Oil imports into Ghana reached $1.5 billion in the first five months of 2012, according to the Bank of Ghana (BoG).
Oil imports in the same period of 2011 were $1.2 billion, the central bank said in a press release June 13, 2012.
Out of the total imports, crude oil amounted to $483.4 million while refined oil products were $967.9 million, the BoG said. Gas imports through the West Africa Gas Pipeline was estimated at $73.5 million between the five-month period.
On the other hand, total non-oil imports, categorized by the Broad Economic Classification (BEC), amounted to $6 billion, compared with $4.7 billion recorded in the corresponding period in 2011.
Capital imports of this, according to the release were estimated at $1.3 billion, intermediate imports $2.9 billion, consumption goods $1.3 billion and other imports $439 million.
Total merchandise imports were $7.5 billion during the five months, which indicated a growth of 27.9% on a year-on-year basis while total merchandise exports were $6.6 billion representing a year-on-year growth of 24.6 per cent.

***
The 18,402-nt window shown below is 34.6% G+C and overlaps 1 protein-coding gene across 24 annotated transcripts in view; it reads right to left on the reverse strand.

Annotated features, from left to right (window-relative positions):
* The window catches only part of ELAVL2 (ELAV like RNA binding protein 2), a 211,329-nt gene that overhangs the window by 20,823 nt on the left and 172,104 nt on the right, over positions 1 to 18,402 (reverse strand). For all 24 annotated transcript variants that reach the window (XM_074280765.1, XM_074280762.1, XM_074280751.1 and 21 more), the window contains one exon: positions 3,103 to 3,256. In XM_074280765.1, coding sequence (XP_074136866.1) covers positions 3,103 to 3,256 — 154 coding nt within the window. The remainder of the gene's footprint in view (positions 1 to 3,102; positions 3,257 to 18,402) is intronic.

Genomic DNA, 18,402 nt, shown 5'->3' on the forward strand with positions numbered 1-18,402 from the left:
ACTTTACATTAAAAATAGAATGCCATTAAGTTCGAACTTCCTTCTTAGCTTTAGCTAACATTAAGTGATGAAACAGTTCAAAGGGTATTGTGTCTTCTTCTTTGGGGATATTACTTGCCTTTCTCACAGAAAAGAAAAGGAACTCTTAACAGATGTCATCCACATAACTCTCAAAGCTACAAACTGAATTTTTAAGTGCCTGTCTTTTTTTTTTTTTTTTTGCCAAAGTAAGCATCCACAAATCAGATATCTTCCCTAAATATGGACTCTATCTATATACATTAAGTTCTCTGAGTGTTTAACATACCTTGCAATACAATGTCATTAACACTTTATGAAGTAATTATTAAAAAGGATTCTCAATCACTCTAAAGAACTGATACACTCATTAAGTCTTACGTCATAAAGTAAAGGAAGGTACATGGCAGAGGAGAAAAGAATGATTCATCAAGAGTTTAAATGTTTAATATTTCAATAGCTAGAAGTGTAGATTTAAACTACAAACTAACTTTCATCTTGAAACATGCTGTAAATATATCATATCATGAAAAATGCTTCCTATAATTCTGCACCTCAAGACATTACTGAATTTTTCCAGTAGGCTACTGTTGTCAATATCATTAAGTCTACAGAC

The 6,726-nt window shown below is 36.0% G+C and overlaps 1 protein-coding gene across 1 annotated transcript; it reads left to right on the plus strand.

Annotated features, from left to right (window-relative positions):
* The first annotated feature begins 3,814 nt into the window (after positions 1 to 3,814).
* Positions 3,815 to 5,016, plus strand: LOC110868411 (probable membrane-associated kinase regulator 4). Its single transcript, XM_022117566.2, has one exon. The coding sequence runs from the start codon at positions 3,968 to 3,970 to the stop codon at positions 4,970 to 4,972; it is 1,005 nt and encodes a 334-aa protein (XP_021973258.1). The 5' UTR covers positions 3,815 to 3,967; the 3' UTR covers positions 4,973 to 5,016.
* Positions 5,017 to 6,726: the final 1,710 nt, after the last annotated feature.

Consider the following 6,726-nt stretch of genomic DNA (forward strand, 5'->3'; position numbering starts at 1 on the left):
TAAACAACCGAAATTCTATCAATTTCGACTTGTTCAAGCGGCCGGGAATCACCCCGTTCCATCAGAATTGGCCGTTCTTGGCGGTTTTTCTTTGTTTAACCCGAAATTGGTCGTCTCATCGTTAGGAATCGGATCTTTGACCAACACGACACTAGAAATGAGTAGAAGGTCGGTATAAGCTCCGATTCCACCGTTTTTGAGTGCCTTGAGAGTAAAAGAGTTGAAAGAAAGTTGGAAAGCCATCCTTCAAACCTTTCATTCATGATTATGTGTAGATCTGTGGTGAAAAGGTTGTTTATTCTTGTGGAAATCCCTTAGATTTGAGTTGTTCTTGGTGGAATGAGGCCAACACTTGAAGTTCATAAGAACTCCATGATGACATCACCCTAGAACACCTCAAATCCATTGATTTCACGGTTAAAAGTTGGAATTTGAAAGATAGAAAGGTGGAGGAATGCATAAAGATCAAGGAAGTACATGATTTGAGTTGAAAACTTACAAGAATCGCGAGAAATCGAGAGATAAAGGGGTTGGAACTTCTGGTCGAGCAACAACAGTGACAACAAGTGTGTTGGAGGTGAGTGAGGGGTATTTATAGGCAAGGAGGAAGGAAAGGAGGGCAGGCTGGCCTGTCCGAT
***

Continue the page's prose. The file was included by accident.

There were higher receipts from gold, cocoa beans and crude oil exports as commodity prices increased during the period. “Export receipts from gold amounted to $2.7 billion, cocoa beans were $1.6 billion, while crude oil was $1.2 billion during the period,” the BoG said adding, “Other exports, including non traditional, amounted to $768.2 million”.
The central bank indicated that balance on the trade account therefore registered a deficit of $937.3 million by end May 2012, compared with a deficit of $597.2 million recorded in the same period a year ago.
Balance of Payments for the first quarter of 2012 also recorded a deficit of $1.3 billion, compared to a deficit of only $154.2 million in the same period of 2011.
The BoG attributed the widening balance of payments to the deterioration in both the current account and the financial and capital accounts.
Source Ghana Business News